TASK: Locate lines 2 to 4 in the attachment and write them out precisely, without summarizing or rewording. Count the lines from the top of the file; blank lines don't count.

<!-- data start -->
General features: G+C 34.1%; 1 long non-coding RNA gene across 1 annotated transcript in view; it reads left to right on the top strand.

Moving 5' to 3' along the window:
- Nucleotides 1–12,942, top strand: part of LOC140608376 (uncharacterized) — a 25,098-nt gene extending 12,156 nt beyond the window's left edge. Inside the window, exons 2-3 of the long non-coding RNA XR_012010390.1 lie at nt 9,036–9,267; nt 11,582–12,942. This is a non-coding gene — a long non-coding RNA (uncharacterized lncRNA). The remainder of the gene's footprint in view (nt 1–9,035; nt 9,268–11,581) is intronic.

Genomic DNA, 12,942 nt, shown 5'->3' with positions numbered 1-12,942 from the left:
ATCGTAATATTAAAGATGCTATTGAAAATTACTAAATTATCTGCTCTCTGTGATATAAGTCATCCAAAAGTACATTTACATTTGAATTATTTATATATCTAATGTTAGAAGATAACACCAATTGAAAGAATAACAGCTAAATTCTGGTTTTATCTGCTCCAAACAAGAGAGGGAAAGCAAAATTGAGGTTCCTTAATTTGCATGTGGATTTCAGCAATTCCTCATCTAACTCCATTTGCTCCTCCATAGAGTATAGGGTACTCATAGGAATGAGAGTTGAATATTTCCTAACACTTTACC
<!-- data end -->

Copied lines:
Moving 5' to 3' along the window:
- Nucleotides 1–12,942, top strand: part of LOC140608376 (uncharacterized) — a 25,098-nt gene extending 12,156 nt beyond the window's left edge. Inside the window, exons 2-3 of the long non-coding RNA XR_012010390.1 lie at nt 9,036–9,267; nt 11,582–12,942. This is a non-coding gene — a long non-coding RNA (uncharacterized lncRNA). The remainder of the gene's footprint in view (nt 1–9,035; nt 9,268–11,581) is intronic.

Genomic DNA, 12,942 nt, shown 5'->3' with positions numbered 1-12,942 from the left: